Located in Southwark along the Thames, Borough Market was established in 1755 and is London’s oldest produce market. Today, you’ll also find baked goods, meat and poultry, seafood, charcuterie, cheese and other English artisan foods, as well as international specialty products: argan oil from Morocco; spices, pickles, fruit pastes and preserves from the Eastern Mediterranean, India and Grenada; Croatian patés, French goose fat and fresh Perigord truffles; and Calabrian licorice root.

The Borough Market is open Thursday through Saturday; click here for times and bus and Underground directions.

Maltby Street is a selection of “breakaway vendors” from Borough Market, including Neal’s Yard Dairy, Monmouth Coffee and St. JOHN Bakery (owned by chef Fergus Henderson he of the much-loved St. JOHN Restaurant, a champion of offal and author of “The Whole Beast: Nose to Tail Eating”). Unlike the market vendors, these are permanent shops that primarily wholesale during the week, and open to the public on Saturday mornings. Psst: Go early to get the custard or jam doughnuts at St. JOHN.cheeseWorld-famous Neal’s Yard Dairy has two shops (the other is in Covent Garden). If you love – or would like to learn about – handcrafted cheeses from the UK, be sure to stop by for a taste.

London’s other great cheese shop is La Fromagerie, with locations in Marlyebone and Highbury. Next door is The Ginger Pig, “butchers and farmers of rare breeds raised on the North York Moors.” Opt for a butchery class, farm tour, or some meat pies in lieu of purchasing fresh product. There’s also a location at the Borough Market.

Marylebone has a lively farmers market, held every Sunday from 10 a.m. to 2 p.m. Spitalfields, in the East End, started out as a traders’ market in 1666, and today is a fashionable complex with food, fine dining, boutiques, community events and public art. For non-edible souvenirs, check out Divermenti, a kitchenware store and cooking school in Marlyebone.

[Photo credits: vendor, Flickr user nakedsky; cheese, Flickr user Stepheye]

Tips to Help You Keep Fit While Traveling

Craft foods calling: nationwide schools, seminars and workshops teach you how to launch your own business

craft foodsMost children don’t dream of selling cheese or hacking apart animal carcasses when they grow up, but it’s a popular fantasy for many adults. Like most romantic-sounding culinary vocations, making craft foods and beverages can be hard work, and a risky business enterprise. “No matter how passionate someone is about their product,” says Heidi Yorkshire, founder of Portland, Oregon’s Food by Hand Seminars, “without business skills, they’ll never survive.”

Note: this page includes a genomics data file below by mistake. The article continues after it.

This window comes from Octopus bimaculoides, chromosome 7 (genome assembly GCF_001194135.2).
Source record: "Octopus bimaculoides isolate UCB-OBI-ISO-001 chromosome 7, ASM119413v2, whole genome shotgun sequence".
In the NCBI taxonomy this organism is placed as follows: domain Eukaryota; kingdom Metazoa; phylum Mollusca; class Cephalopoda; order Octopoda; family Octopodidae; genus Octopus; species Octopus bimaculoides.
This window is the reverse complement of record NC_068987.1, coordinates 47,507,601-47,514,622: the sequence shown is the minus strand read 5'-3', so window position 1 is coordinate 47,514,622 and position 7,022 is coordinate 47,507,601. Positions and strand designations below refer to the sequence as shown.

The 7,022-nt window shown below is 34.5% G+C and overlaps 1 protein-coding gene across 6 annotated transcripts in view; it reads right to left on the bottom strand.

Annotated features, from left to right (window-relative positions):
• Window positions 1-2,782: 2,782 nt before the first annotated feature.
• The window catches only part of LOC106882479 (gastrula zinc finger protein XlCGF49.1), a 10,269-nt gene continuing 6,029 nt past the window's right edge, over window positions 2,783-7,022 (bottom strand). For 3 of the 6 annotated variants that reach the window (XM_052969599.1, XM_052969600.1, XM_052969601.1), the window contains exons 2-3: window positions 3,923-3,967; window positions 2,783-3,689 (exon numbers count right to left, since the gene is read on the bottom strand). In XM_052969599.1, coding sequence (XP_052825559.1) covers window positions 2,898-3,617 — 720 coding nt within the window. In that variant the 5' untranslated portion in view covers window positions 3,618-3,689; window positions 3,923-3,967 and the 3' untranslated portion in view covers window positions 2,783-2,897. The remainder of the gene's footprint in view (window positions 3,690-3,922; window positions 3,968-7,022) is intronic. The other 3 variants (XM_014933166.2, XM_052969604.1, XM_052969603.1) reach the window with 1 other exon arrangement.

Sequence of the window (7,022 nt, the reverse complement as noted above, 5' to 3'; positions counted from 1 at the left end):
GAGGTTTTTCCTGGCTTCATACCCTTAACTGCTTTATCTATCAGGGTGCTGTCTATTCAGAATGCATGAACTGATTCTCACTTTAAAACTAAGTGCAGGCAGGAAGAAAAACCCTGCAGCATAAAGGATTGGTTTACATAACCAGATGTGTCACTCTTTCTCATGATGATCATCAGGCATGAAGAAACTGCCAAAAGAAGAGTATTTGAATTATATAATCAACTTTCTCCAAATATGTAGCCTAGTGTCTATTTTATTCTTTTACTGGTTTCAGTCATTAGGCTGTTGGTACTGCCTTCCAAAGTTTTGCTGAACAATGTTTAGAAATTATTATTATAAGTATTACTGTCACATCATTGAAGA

Yorkshire, a small business consultant and former food and wine writer, was inspired to launch Food by Hand in 2009 because she saw a niche. “Our courses are mini-apprenticeships in running a sustainable business.” Past curricula have included butchery and craft distilling.

Food by Hand offers two-to-three-day intensives that teach the “craft and business of artisan food.” While the courses are designed for prospective business owners, they’re open to anyone wanting to know more about handcrafted foods.

[Photo credit: Flickr user mystuart]craft foodsFood by Hand has an artisan cheese program that teaches everything from tasting, buying, storage and shop design to creating a business plan. The course is led by esteemed Portland cheesemonger Steve Jones, the son of a Maytag Dairy herdsman. Additional instructors include an expert on business planning and a tax specialist.

Jones has been in the business for over 17 years and is now on his second retail cheese venture, Portland’s Cheese Bar. He’s an industry badass and the winner of the 2011 Cheesemonger Invitational (yes, it really does exist and let me tell you, as a cheesemonger, it’s a pretty intense occupation and competition).

Food by Hand’s fourth annual seminar on The Craft and Business of Retailing Artisan Cheese will be held in Portland from May 30-June 2, 2012, and costs $1,795 per person; a $1,595 early enrollment tuition fee is available if paid in full by April 1. Click here for details on how to register.